Although Browder and Rosini's partnership was the creative force behind Jules and Monty, materializing their work of vlog fiction required a whole team of actors, producers, directors and cinematographers and, most importantly, collaboration with Tufts University Television (TUTV), a student group that produces and promotes films made by Tufts students. After a successful pitch to TUTV, Jules and Monty was given the technical capacity to move from the script to the screen. According to Browder, this collaboration was a learning experience for everyone. "If you look at the beginning episodes versus the ending episodes, there was such a difference technically," says Browder, "because as actors, we were figuring out how to act in front of the camera and [the producers] were figuring how to light correctly or use sound correctly."

Collaboration in Jules and Monty extended to the Tufts faculty and administration as well. Drama Professor Noe Montez, in addition to being Rosini's real advisor, played Monty's advisor in the series as "Professor Lawrence" (an adaptation of the character of "Friar Lawrence" from the original play). Lee Coffin, Director of Undergraduate Admissions, appeared in the show's final episode in the role of Jules' father.

With the TUTV partnership, the crew of Jules and Monty was able to simulate the vlog camera style without having the actors walk around campus and videotape themselves. The show's cinematographic team had the actors hold on to a camera rig while the show's camera operator, Ben Taylor, A17, controlled its direction. This enabled the show to be mobile while maintaining a cinematic quality.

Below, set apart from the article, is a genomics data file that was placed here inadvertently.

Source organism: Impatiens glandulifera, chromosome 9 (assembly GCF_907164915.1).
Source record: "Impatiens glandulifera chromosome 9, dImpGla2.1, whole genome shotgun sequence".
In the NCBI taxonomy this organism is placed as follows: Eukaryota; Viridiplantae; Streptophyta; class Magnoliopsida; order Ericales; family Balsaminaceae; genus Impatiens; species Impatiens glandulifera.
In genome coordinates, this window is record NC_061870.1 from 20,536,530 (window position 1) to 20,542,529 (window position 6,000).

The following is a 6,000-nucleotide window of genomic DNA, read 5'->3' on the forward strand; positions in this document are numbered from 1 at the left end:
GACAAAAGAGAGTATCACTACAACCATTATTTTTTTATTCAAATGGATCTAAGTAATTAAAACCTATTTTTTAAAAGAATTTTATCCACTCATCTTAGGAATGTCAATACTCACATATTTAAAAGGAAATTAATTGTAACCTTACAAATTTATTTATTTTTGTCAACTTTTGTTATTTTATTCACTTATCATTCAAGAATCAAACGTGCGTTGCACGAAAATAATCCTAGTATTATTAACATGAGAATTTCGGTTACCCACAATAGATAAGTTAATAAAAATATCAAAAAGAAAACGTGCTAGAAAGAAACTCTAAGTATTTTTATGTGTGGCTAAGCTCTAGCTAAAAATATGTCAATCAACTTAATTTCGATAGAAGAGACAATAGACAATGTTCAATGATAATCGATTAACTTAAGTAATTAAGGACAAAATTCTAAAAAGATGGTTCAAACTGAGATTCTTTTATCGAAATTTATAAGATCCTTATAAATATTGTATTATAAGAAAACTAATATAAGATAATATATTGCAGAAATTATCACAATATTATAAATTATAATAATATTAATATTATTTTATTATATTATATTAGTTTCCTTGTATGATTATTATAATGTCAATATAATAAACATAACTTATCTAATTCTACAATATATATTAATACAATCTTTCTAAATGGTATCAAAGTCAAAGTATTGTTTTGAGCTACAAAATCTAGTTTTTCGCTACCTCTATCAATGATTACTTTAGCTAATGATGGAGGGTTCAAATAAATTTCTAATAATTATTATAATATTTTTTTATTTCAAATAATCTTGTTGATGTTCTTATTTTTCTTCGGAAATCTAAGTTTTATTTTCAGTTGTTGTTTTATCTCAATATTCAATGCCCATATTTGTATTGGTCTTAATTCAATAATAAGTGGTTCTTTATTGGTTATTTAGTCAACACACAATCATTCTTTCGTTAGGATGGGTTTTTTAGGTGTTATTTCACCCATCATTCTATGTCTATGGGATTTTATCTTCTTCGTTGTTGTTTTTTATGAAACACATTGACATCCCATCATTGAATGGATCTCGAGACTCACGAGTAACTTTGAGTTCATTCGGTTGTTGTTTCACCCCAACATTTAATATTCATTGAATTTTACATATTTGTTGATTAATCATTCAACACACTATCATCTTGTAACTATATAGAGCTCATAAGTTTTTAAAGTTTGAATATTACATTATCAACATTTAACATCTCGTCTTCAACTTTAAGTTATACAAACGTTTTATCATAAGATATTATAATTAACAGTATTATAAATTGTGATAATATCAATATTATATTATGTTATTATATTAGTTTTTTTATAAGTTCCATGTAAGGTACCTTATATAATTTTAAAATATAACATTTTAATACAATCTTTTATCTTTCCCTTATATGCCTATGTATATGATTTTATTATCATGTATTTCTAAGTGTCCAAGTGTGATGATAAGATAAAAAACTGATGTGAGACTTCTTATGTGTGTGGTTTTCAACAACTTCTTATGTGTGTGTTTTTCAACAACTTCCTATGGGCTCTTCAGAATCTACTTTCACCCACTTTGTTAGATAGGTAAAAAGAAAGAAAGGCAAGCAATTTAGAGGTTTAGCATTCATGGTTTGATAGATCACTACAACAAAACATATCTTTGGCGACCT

Although each of the show's crew members had separate titles, roles were not rigidly defined. When Andy De Leon, A15, the show's technical director, wasn't playing his normal directorial role, he would help out as the boom operator or work the camera and lights. Claire Bodie, A16, and Emma Wold, A17, both assistant directors, moved from script watching to camera operation to sound whenever they were needed.

Film takes on campus were noticed and the community was intrigued. The crew was limited to shooting mostly on weekend nights, which presented challenges. "A lot of the shooting was done when people were starting to go out," Rosini explains. But the majority of time, Tufts students proved to be cooperative and their presence in the show contributed to its natural college feel. "We held up signs that said 'just act natural' so we got a lot of free extras just walking through shots acting like students," says Rosini.